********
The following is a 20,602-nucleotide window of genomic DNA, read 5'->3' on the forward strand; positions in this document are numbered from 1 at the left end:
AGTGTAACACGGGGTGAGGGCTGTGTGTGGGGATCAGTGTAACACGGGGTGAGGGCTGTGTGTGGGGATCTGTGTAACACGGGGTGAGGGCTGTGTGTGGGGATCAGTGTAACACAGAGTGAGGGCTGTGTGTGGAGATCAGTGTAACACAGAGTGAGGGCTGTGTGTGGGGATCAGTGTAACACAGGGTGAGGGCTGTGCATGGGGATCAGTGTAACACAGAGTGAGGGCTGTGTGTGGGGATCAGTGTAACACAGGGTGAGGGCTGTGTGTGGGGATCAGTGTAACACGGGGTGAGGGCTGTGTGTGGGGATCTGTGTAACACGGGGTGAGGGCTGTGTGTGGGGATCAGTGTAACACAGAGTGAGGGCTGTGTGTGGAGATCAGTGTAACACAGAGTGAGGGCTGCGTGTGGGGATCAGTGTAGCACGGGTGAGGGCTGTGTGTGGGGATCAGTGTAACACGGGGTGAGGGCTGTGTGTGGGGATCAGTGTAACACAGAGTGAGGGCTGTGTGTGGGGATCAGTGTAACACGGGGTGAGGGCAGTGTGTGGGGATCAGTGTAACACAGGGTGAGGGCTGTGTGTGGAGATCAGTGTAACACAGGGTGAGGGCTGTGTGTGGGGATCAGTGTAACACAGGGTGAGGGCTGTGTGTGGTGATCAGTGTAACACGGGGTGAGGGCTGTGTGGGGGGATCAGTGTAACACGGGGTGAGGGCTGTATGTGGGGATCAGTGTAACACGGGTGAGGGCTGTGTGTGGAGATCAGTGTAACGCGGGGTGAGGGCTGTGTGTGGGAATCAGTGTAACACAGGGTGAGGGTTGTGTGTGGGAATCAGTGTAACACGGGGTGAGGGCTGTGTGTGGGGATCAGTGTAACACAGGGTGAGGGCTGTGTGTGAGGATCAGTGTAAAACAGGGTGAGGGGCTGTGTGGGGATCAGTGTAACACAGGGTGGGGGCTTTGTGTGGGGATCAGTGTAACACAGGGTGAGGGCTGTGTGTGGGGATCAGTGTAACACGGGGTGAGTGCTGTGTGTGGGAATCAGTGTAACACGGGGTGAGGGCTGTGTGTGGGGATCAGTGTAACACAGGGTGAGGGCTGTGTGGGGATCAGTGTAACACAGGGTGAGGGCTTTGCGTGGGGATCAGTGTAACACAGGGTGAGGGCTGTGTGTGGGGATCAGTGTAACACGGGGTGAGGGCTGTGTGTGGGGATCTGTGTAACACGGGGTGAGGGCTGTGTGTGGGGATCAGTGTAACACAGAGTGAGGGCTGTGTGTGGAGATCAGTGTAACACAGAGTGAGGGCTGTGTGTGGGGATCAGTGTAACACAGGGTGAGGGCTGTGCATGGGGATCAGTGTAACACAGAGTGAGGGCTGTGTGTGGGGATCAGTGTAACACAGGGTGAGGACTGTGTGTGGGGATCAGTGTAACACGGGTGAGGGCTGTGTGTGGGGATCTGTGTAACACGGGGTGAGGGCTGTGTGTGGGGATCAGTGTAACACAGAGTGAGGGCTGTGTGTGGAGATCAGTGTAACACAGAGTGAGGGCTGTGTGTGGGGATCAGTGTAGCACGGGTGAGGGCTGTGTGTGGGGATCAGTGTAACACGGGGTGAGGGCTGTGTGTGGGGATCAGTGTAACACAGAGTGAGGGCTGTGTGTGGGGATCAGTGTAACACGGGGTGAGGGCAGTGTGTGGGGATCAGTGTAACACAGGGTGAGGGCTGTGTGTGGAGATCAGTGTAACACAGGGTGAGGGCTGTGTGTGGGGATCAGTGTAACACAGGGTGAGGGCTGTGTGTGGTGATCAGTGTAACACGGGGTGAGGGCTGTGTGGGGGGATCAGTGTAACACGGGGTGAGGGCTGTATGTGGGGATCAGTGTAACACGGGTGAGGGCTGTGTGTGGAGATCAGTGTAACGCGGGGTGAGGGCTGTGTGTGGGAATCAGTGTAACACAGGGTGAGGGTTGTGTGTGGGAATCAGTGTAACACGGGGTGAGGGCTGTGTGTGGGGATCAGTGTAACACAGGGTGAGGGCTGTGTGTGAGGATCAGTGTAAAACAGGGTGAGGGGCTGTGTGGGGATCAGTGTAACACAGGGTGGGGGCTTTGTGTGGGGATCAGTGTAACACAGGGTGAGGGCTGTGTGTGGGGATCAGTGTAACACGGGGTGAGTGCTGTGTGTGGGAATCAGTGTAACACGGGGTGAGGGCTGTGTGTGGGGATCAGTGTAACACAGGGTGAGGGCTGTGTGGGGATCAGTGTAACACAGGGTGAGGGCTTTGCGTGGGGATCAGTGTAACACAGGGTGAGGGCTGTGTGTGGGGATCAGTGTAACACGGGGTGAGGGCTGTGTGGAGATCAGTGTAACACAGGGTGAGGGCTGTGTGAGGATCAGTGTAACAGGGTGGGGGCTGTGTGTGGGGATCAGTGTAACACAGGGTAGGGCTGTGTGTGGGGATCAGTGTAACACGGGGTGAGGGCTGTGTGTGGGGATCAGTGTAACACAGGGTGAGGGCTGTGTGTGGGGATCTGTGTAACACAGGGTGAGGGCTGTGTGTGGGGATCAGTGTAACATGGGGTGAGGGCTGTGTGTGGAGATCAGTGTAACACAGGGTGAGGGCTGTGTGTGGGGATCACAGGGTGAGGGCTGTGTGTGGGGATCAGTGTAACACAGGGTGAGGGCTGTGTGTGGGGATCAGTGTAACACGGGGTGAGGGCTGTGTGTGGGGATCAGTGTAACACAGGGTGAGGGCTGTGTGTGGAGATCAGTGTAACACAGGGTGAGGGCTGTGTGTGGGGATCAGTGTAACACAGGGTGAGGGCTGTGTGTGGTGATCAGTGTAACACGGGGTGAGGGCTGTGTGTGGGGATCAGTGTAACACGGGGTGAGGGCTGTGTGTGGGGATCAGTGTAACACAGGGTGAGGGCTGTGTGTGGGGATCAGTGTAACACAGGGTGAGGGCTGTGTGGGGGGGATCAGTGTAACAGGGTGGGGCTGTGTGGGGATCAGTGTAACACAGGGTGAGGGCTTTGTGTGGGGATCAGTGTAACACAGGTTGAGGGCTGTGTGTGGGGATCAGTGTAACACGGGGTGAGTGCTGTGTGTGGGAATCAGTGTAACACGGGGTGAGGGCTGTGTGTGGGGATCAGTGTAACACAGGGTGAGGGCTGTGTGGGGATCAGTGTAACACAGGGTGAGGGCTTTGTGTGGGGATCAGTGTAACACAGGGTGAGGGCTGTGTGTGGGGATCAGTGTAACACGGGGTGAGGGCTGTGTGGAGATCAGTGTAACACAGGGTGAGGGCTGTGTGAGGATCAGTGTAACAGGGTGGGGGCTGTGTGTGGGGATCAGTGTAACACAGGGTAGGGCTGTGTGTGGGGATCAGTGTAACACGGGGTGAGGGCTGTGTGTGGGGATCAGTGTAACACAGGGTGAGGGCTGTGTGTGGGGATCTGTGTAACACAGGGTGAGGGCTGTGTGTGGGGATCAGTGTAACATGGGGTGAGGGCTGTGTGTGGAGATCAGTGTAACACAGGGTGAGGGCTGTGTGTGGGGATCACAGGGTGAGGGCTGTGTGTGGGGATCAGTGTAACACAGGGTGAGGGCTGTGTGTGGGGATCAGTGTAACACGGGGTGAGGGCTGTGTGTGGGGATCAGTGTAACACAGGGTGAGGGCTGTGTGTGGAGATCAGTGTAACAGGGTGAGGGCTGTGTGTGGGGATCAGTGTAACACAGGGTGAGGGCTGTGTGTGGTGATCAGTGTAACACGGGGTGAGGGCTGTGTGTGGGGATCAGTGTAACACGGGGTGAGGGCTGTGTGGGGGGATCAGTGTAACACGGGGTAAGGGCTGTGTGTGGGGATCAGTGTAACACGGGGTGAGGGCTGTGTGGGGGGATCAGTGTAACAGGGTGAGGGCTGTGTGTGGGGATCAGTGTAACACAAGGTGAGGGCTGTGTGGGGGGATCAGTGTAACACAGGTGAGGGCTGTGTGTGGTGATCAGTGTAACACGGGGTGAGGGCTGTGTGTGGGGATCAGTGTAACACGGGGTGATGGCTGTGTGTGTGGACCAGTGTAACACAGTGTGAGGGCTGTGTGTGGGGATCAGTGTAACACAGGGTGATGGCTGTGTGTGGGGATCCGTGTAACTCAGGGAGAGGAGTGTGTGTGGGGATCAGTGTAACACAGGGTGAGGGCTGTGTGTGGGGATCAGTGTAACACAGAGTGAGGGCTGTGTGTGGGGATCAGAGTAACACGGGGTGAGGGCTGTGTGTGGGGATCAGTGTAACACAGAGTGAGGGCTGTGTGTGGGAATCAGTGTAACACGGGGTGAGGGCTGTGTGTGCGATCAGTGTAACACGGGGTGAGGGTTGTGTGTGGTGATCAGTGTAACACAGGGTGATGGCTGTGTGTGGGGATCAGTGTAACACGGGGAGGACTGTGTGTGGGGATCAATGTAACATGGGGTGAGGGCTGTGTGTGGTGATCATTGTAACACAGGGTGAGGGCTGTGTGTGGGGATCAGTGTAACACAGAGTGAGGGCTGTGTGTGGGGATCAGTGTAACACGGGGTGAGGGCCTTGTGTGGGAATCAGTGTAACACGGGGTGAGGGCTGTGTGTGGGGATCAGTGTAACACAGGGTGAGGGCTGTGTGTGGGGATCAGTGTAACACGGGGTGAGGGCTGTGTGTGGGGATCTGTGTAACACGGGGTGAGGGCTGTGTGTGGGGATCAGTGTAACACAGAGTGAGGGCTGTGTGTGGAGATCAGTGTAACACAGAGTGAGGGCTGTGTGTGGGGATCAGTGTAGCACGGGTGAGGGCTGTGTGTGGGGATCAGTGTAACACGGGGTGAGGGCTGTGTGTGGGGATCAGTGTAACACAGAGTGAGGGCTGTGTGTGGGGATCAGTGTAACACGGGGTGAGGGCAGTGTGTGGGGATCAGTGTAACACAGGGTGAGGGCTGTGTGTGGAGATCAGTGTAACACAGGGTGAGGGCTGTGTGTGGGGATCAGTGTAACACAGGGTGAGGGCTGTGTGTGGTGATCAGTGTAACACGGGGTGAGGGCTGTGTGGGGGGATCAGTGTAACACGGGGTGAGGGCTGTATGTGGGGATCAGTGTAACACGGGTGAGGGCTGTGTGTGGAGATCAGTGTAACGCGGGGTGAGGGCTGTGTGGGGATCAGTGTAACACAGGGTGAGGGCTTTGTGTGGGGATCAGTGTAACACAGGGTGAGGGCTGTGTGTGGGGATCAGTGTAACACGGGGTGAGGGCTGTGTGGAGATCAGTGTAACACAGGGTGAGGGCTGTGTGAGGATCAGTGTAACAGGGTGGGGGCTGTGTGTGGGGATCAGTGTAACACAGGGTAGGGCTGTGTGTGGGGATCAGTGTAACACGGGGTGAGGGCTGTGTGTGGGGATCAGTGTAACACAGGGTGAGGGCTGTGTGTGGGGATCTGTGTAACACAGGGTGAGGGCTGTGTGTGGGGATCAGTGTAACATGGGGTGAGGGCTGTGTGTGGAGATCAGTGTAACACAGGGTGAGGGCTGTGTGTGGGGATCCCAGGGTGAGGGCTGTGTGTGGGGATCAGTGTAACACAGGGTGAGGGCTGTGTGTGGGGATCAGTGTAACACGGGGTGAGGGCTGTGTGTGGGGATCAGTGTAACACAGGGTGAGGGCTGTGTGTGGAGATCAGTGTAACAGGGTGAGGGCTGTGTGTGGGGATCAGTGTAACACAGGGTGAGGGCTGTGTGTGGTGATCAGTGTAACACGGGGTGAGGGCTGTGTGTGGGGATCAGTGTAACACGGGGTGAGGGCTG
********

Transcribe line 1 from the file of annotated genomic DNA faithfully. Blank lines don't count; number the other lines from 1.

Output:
The following is a 20,602-nucleotide window of genomic DNA, read 5'->3' on the forward strand; positions in this document are numbered from 1 at the left end: